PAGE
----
The Forest Service has been adding to its air resources during the past three weeks.
First, the agency announced the award of four contracts to separate companies for seven next generation air tankers. The second step was the addition of adding four heavy helicopters to the aviation firefighting fleet.
The helicopters will be available this summer for large fire support and initial attack to any location in the United States. Helicopters are used primarily for dropping retardant or water during wildland fires, supporting the actions of firefighters on the ground. The additional helicopter assets will strengthen the agency’s capability to respond effectively to fire activity during the summer wildfire season.
On Saturday, June 24, the Forest Service took a third step to augment its air resources. Four Department of Defense C-130s equipped with Modular Airborne Firefighting Systems were mobilized to assist with wildfire suppression efforts in Colorado and elsewhere in the Rocky Mountains and the Southwest.
MAFFS are portable fire retardant delivery systems that can be inserted into military C-130 aircraft to convert them into large airtankers when needed. Military C-130s equipped with MAFFS can drop up to 3,000 gallons of fire retardant on wildfires. They can discharge their entire load in under five seconds or make variable drops.
We are mobilizing MAFFS to ensure that we continue to have adequate air tanker capability as we experience very challenging wildfire conditions in Colorado and elsewhere in the Rocky Mountain and Southwest regions,” said U.S. Forest Service Chief Tom Tidwell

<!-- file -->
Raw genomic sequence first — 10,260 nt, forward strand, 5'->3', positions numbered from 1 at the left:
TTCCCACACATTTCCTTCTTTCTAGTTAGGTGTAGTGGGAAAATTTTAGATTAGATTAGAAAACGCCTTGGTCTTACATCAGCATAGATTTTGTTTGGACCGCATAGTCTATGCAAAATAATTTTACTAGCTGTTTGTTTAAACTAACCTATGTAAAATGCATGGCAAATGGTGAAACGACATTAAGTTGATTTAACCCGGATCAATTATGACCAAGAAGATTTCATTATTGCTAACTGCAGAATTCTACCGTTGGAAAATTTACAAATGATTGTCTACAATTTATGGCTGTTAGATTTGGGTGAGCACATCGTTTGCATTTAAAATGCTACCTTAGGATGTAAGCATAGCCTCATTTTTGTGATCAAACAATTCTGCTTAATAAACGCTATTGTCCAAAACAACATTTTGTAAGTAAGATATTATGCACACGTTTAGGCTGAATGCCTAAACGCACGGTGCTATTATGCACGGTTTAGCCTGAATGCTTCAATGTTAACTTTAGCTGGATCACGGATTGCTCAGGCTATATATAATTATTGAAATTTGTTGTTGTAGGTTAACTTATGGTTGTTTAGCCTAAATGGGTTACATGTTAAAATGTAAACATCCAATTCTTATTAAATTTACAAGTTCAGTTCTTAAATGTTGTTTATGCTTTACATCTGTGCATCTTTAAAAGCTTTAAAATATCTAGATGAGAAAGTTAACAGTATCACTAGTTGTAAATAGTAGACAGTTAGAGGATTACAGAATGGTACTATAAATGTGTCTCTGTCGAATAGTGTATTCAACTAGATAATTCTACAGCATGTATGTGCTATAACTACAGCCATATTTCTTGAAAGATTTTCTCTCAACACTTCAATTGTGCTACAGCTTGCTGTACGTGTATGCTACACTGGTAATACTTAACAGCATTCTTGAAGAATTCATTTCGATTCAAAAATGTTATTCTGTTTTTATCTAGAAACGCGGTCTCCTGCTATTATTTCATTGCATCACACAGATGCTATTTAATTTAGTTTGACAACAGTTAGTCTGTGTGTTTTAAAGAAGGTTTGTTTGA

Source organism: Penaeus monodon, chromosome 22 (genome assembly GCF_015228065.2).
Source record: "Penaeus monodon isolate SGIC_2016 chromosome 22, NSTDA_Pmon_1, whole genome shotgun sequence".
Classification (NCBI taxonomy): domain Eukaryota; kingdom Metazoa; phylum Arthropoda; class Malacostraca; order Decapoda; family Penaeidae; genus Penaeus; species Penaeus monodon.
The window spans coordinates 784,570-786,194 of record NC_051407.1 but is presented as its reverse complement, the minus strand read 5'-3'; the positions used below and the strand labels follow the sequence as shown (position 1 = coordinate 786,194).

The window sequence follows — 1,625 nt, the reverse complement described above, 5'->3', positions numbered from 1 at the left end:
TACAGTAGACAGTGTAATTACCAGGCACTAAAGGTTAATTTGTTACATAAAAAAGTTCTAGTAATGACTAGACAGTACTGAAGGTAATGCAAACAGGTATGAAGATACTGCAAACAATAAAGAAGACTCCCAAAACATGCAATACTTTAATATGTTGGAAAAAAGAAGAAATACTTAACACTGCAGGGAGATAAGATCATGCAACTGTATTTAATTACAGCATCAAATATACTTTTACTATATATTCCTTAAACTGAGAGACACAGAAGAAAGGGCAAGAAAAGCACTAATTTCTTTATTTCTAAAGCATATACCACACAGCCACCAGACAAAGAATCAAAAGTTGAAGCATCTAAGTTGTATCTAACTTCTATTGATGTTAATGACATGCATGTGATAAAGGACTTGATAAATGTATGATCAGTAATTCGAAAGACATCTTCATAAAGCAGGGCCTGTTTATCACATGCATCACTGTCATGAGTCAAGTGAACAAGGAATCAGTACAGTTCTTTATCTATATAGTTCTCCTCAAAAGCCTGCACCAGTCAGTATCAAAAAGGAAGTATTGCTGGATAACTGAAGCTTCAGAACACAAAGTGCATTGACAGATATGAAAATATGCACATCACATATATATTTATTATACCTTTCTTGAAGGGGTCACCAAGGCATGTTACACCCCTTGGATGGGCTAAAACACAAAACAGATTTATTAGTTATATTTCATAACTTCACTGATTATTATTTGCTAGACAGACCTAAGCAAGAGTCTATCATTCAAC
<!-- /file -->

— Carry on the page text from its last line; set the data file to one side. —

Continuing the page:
In order to sign the air tanker contracts, the Forest Service needed special legislation that expedites the Forest Service contracting process that had been underway.
These exclusive use contracts were awarded to Neptune Aviation Services, Inc. of Missoula, Mont.; Minden Air Corporation of Minden, Nev.; Aero Air, LLC in Hillsboro, Ore.; and Aero Flite, Inc. of Kingman, Ariz.
The agency was required by statute to wait to award these contracts for 30 days after notifying Congress of its intent to award them. However, the agency’s request to Congress to waive a waiting period required by the Federal Acquisition Regulation was supported by Sen. Ron Wyden (D, Oregon) and other lawmakers and enabled the agency to accelerate contracting the aircraft.
Under the contracts, the four companies will provide three next generation airtankers in 2012 and four next generation airtankers in 2013. (See table.)
The contracts allow these companies to provide additional next generation airtankers beyond 2013 contingent on available funding and other circumstances.
The contracts are for a base period of five years, with five one-year options for contracts awarded for 2012, and four one-year options for contracts awarded for 2013.
All of the next generation airtankers are turbine powered, can carry a minimum of 2,400 gallons of retardant, and have a cruise speed of at least 300 knots when fully loaded. The companies that are providing them are required in their contracts to comply with stringent safety requirements.